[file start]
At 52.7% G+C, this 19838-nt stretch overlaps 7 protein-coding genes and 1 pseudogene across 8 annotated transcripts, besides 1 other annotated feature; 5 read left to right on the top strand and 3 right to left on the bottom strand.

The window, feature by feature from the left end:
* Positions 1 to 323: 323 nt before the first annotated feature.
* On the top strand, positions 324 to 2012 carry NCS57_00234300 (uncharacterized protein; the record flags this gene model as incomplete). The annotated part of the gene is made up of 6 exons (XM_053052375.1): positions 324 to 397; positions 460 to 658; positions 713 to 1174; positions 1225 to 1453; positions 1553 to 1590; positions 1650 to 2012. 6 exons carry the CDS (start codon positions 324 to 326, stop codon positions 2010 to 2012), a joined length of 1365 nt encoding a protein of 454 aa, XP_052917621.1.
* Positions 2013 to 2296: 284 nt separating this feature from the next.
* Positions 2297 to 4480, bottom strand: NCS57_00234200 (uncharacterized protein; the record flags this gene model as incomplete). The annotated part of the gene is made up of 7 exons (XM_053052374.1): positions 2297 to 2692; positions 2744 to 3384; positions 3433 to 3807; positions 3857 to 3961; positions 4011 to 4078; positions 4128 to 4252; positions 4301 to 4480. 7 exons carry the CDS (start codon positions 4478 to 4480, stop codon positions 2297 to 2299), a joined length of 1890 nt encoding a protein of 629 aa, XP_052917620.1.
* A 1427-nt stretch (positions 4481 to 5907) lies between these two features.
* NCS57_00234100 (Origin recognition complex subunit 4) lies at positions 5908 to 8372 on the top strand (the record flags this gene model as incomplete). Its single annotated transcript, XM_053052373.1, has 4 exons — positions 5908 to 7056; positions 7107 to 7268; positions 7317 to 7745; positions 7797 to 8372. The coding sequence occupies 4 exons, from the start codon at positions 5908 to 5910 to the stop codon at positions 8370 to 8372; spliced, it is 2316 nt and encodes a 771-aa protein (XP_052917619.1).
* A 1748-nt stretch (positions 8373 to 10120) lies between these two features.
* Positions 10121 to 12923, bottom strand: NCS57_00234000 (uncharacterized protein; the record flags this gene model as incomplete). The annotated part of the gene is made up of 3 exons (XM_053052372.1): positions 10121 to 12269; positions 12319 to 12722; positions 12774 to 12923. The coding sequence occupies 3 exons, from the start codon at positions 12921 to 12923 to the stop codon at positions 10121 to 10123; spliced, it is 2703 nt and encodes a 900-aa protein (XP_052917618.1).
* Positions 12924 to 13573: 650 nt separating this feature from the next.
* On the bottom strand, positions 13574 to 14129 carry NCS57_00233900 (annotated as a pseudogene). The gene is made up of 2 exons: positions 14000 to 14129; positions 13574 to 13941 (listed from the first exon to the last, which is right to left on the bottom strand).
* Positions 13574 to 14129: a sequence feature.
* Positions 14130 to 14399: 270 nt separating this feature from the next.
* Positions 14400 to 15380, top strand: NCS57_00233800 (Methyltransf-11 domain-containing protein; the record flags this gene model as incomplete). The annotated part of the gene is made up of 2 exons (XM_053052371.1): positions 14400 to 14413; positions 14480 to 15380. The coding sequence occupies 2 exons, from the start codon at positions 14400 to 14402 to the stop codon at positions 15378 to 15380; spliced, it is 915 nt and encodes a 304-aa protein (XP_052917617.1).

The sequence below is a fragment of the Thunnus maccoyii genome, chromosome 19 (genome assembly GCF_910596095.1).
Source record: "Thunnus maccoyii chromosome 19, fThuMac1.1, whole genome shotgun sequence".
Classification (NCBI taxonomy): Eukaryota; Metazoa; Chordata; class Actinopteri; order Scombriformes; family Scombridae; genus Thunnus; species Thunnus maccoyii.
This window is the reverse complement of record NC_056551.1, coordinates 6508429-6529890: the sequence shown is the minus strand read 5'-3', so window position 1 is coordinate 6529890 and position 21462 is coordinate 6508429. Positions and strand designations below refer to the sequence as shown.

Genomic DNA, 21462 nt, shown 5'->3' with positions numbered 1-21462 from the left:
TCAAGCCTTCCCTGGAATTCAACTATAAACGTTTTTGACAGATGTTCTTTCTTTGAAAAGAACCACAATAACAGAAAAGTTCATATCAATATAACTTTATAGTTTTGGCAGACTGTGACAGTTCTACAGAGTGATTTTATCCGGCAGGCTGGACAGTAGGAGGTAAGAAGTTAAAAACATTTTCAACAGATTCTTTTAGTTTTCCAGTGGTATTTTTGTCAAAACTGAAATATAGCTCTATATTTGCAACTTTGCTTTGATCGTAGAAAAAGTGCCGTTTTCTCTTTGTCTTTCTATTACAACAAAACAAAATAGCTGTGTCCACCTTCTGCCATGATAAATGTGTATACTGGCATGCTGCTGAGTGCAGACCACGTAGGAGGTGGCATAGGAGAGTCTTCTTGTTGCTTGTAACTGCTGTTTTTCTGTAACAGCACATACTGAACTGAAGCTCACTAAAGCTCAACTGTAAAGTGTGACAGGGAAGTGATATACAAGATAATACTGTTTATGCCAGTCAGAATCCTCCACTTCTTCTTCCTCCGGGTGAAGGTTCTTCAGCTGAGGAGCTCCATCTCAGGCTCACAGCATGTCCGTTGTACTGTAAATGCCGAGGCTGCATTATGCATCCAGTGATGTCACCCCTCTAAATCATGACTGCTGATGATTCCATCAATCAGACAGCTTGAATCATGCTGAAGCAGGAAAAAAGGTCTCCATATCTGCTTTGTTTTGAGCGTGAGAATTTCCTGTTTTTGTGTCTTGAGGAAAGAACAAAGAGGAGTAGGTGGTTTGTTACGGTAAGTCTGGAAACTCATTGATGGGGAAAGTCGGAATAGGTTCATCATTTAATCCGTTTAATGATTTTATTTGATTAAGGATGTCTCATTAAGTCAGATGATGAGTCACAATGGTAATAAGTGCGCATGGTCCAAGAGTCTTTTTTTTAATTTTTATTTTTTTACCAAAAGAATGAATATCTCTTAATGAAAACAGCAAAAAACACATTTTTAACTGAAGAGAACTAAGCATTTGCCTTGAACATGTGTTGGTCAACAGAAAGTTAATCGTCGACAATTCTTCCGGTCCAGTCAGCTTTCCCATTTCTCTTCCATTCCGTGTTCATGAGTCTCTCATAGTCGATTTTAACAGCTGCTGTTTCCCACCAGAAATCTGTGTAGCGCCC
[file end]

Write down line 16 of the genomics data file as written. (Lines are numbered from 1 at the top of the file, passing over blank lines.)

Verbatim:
The sequence below is a fragment of the Thunnus maccoyii genome, chromosome 19 (genome assembly GCF_910596095.1).